Overnight success for Mitsubishi is the result of years of experience, says David Williams
Andrew Cowan and Phil Short, the men who run RaIliart Europe, are cautious, sober-sided characters, no more likely to take a wild gamble than make a joint entry for the Eurovision Song Contest; which may explain why Cowan seemed almost taken aback by Tommi Makinen’s crushing victory in this year’s World Rally Championship. Clinching the title with five wins in seven starts two on rallies that neither team nor driver had attempted before exceeded Mitsubishi’s wildest dreams, not to mention every promise that the wary Scot had made to his masters in Japan and to his lead driver.
“It’s unbelievable, even to me, how easy he makes it,” reflected a beaming Cowan al the finish of the Rally Australia. The Asia-Pacific title that is ostensibly Mitsubishi’s chief target may have gone to Kenneth Eriksson after his defection to Subaru, but every other gamble the team had taken had paid off. Makinen’s three accidents (that’s as many as Colin McRae this year) were understandably, even rightly buried in a wave of title-winning euphoria. Most of them had been on rallies that didn’t count not in Tommi’s eyes, at any rate.
More remarkable still, this was the first time that either Mitsubishi or Makinen had contested the World Championship in full. Probing deeper uncovers the old truth that statistics are apt to mislead, because success wasn’t quite instananeous. Ralliart Europe has been a major World Championship player since 1989, a year in which it won more World Championshp rallies than Toyota, and Makinen first made an impact on the world scene as long ago as 1990, driving a Group N Galant. While the latter has struggled long and hard to get a plum works drive, Mitsubishi’s problem (as opposed to Ralliart’s) has been one of focus and commitment. Put simply, one stands a much better chance of winning a championship by turning up for every round of it, sometimes, success is just a question of mathematics.
It is also a matter of experience, The Lancer E3 was the team’s mainstay in 1995 and Makinen one of its drivers, yet neither showed this degree of dominance. The car is undoubtedly the pick of the bunch its motorcycle-derived Ohlins shock absorbers are almost infinitely adjustabie and their independent reservoirs give them an unrivalled ability to ride bumps and enhance traction. The latest turbo rules have played into Mitsubishi’s hands, because the smaller 34mm turbo restrictor has magnified the importance of low-rev torque and, alone of the top four-wheel drive cars, the Lancer has an unfashionable long-stroke engine. Rival teams have been gloomily contemplating that suspension travel and encroaching chassis rails won’t let them change the bore and stroke ratios of their 1997 cars, which indicates the extent of the advantage. The Lancer also has the biggest intercooler and cooling apertures.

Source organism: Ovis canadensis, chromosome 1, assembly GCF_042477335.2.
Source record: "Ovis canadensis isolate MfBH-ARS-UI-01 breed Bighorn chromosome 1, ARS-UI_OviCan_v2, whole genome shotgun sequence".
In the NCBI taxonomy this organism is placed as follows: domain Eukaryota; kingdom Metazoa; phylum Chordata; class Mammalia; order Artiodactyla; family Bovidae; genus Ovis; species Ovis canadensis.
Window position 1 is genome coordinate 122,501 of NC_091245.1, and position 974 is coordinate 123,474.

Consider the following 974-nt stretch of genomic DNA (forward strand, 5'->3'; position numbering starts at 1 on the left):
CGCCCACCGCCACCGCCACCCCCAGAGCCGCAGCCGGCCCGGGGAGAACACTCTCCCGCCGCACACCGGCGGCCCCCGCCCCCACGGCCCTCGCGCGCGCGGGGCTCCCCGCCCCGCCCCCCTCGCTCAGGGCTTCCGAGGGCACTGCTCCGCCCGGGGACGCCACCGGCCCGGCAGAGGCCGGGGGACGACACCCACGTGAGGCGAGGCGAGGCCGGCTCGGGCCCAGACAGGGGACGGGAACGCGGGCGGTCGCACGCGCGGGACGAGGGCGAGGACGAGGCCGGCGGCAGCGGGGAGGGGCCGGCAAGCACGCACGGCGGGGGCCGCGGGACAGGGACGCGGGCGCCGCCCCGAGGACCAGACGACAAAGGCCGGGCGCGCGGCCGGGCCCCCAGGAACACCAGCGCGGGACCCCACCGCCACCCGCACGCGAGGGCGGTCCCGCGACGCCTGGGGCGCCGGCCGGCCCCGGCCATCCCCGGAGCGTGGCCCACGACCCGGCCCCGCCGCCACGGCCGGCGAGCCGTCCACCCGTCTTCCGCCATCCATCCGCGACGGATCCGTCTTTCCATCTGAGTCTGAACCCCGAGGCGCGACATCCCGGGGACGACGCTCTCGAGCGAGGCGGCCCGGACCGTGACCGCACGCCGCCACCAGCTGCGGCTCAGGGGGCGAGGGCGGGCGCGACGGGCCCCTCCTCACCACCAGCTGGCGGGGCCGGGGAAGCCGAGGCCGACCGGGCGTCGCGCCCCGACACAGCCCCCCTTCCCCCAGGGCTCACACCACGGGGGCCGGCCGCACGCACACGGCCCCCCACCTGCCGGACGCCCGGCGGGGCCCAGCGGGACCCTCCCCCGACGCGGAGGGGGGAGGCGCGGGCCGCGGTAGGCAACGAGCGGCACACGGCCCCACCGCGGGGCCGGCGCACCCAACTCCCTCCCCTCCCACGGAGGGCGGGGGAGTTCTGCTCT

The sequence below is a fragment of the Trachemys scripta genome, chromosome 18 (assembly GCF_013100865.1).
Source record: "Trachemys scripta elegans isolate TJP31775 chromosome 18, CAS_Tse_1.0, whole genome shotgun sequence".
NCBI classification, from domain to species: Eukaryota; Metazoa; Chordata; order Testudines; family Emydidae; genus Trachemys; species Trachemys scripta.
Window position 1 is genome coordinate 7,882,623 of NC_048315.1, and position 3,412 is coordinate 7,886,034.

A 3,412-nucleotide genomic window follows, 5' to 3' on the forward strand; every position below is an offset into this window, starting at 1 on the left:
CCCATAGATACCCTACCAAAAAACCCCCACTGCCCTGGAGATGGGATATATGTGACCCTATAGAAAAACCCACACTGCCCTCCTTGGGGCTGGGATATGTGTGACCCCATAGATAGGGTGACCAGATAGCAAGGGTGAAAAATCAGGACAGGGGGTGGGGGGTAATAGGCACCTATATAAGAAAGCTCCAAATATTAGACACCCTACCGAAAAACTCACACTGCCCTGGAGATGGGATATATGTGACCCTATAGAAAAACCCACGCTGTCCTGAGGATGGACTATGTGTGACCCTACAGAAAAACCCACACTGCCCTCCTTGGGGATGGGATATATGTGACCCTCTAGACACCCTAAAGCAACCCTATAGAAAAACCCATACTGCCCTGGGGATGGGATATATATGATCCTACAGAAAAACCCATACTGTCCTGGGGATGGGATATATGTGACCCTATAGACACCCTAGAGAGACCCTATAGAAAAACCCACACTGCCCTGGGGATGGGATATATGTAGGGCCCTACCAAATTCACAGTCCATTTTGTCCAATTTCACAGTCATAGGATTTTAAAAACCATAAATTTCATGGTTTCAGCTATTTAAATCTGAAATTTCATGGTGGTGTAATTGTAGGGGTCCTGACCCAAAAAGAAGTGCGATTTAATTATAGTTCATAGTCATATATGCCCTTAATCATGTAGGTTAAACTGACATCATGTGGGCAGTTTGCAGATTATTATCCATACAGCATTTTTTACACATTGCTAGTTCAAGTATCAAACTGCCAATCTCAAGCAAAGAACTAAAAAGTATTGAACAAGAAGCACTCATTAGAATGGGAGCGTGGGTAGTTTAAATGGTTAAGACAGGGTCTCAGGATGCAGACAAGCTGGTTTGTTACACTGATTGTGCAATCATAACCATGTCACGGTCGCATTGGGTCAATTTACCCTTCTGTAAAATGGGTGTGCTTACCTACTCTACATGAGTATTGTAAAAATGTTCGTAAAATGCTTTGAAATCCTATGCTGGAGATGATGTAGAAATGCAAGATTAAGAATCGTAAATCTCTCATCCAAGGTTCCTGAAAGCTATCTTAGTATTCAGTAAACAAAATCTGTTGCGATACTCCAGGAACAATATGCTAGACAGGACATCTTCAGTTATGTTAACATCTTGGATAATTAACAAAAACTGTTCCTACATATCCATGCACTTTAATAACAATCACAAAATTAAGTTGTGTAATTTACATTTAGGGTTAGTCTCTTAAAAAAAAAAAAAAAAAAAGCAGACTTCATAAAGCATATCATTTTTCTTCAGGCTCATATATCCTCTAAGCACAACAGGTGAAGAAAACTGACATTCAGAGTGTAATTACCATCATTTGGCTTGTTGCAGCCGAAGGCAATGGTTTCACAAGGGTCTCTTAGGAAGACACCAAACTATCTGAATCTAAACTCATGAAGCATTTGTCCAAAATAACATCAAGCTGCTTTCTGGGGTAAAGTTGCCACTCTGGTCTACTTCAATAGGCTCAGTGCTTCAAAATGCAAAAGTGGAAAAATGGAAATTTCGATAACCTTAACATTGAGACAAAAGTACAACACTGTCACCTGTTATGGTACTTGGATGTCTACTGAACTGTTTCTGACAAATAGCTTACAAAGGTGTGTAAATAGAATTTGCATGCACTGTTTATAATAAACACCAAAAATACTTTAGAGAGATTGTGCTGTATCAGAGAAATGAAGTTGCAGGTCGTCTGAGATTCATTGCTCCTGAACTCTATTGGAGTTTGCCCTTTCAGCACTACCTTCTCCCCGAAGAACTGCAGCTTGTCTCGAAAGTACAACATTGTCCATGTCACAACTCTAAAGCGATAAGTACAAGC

All this applied last year. The biggest change has come within Makinen himself. In 1995, his natural amiability was often submerged in squabbling with his team-mate or team management and his desperation to succeed led to a string of accidents. This season, he has been positively serene. His confidence has grown with each victory, to the point where he seems as invincible as Hannu Mikkola or Miki Biasion in their prime.
“Last year I was nearly everywhere first time and it is so much easier this year. I can do it easily without any bigger risk,” he explained. His coolness under pressure has astonished his team, but the remarkable switch in his fortunes also highlights the significance of the recce restrictions which now limit drivers to three runs over most stages. It’s a fraction of the mileage covered by newcomers and established stars alike in the past.
As he acknowledges, Makinen’s title is also the product of failure or absence elsewhere. The ban on Toyota Team Europe ensured that several of the world’s finest drivers, notably Didier Aunol and Juha Kankkunen, have spent much of the year on the sidelines. It has also prompted Michelin to devote much more attention to Mitsubishi. However, Colin McRae has conspicuously failed to withstand the weight of expectation of being World Champion, or come to terms with fighting a superior car. Instead, he has wrecked three Imprezas and Prodrive’s exasperation will lead to a co-driver swap from Derek Ringer to Kankkunen’s partner, Nicky Grist, in 1997. Meanwhile, Carlos Sainz (probably still the finest all-round driver) has been hampered by Ford’s uneven performance and lamentable unreliability.
The rotation system has also played its part, Makinen is at his weakest on asphalt, but the demotion of the Monte Carlo Rally and the Tour of Corsica to two-wheel drive status this year meant that he had buttoned up the title before tar entered the equation. He expects 1997 to be more difficult.
It has been the most one-sided championship since Lancia used to run rings round the Japanese, for which some credit should go to the FIA. That isn’t a back-handed compliment. By insisting that participants should contest the World Rally Championship in full, as they do in Formula One, the FIA forced Mitsubishi to take the championship seriously for the first time, even if it did take some ingenious re-negotiating of Ralliart’s brief from Cowan and Short. Neither the lesson nor the opportunity will be lost on manufacturers contemplating their prospects under the forthcoming World Rally Car rules.
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